How did a print become a painting, and in one deft stroke, turn a Jesuit allegory into an anti-Jesuit manifesto? In Religious Change and Print 1450-1700, the Newberry debuts a newly conserved artwork that is part print, part painting, and all mystery—for we can only speculate on the intent behind a brown smudge appearing in the scene’s lower right quadrant. Who committed this act of censorship? And what motivated them?
This little-known engraving, titled Typus Religionis, (or Model of Religion), seems to be unsigned and undated. Originally produced from two massive copperplates in black ink on white paper (together measuring some 2 by 3 feet), this impression was pasted onto a sheet of canvas, brightly colored, varnished, and mounted, making the final object look very much like an oil painting. While painted prints were commonly available in the sixteenth and seventeenth centuries, the unusual use of varnish suggests the owner of the engraving wished to display the work as a painting on a wall, rather than store it as a print. Thus the print itself effectively became a painting.
This was intentional. Indeed, the print reproduces an allegorical painting made for the Jesuit College in Billom, France between its 1556 founding and the expulsion of the Jesuits from France in 1762.
On the massive central ship appear several Jesuit priests, including Saint Ignatius of Loyola (with a glowing Jesuit emblem in hand), overseeing other founders of Christian orders (Saint Francis, Dominic, etc.). These luminaries shepherd the Christian faithful across the stormy, satanic seas to the Port of Salvation on the left. People of all ranks and walks of life appear in the hapless rowboats below the main three-master, all patiently awaiting Jesuit assistance.
Both the painting and the Newberry’s painted print suggested the benevolence of the Jesuits and their worldwide mission. So far, so good. But this positive interpretation would not last.
Confiscated in 1762 by French authorities when they closed the Jesuit College, the original painting is now in the Hôtel de Soubise, Paris. Another early reproduction (about 1.5 x 3 feet) based on the painting suddenly appeared in 1763 with a strong anti-Jesuit message across the bottom. It was commissioned as documentary evidence of Jesuit arrogance in the trial the French government waged that year against the Billom Jesuits to support their imminent expulsion from the country. It stands to reason that the Newberry’s painted print was made, mounted, and illuminated significantly earlier, well before this backlash.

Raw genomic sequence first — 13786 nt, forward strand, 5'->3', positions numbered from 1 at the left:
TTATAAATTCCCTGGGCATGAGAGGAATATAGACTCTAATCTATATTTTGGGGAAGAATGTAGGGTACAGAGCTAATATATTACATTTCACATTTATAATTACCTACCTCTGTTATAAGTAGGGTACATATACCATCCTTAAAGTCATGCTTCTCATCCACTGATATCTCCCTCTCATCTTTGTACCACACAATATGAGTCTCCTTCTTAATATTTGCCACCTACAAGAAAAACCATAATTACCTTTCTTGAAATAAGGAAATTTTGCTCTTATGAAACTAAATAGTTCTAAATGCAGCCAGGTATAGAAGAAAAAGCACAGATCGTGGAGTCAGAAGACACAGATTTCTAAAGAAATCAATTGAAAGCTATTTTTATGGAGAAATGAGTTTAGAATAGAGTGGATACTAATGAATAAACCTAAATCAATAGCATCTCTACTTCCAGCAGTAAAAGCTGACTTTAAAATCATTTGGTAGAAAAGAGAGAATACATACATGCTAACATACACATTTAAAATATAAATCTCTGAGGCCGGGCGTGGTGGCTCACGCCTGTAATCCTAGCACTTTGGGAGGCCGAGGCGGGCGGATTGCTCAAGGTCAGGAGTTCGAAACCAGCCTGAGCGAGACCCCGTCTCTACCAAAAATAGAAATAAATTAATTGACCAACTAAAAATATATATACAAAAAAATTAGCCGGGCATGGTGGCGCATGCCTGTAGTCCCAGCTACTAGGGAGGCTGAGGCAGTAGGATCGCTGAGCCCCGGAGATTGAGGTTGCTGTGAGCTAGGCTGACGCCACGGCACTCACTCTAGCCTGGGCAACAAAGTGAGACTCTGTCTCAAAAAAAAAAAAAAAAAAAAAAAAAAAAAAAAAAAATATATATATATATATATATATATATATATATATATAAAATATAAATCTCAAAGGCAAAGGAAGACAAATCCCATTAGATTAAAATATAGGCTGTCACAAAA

Unlike the painting and 1763 print, the Newberry’s version has Ignatius facing a different way, and includes fewer figures. While the sky is less cloudy, the waves are much wilder and more dramatic. One particularly painterly addition isn’t a wave at all, but a brown circular mass oddly positioned inside a boat at the upper right (next to the angel steering the vessel).
We don’t know exactly when this censoring detail was added, but we can guess the identity of the figure lurking beneath the paint. Looking at later accounts of the trial of the Billon Jesuits, it seems that the French government’s biggest objection to the pro-Jesuit painting wasn’t so much its portrayal of the power of the Jesuits, but the helplessness of everyone else. Most notably, the trial commissioners were “scandalized” that the Pope wasn’t commanding the main ship of Christianity himself in the painting.
Rather, he was pictured nonchalantly paging through a book in the rightmost rowboat in the midst of the chaos. Indeed, in the Newberry’s painted print, this detail has completely disappeared under swirling brown paint. The Pope has been censored!
Further technical examination in the Newberry’s Conservation Lab may confirm if the obscuring patch was applied beneath or above the varnish layer, which would help determine a time frame and a motive for the alteration. It seems likely that the Newberry painted print started life as a colored version of the Billom painting with pro-Jesuit connotations. Perhaps it was even owned by a Billom graduate. Only later, once the painted print had changed hands, it may have received its papal makeover—an act of protest against the Jesuit visual mistreatment of Rome!
These thematically intertwined, hybrid paintings and prints are closely connected to the changing interpretations of the iconographies they presented. Even though it was once produced in multiple impressions (of which the Newberry’s may be the only survivor), the painted Typus Religionis has taken on a unique life of its own.
The Typus Religionis will be on view at the Newberry from September 14 - December 27, and then available for consultation in the library’s special collections reading room. Unless, of course, we’re looking at it under infrared lighting in our Conservation Lab!
By Suzanne Karr Schmidt, George Amos Poole III Curator of Rare Books and Manuscripts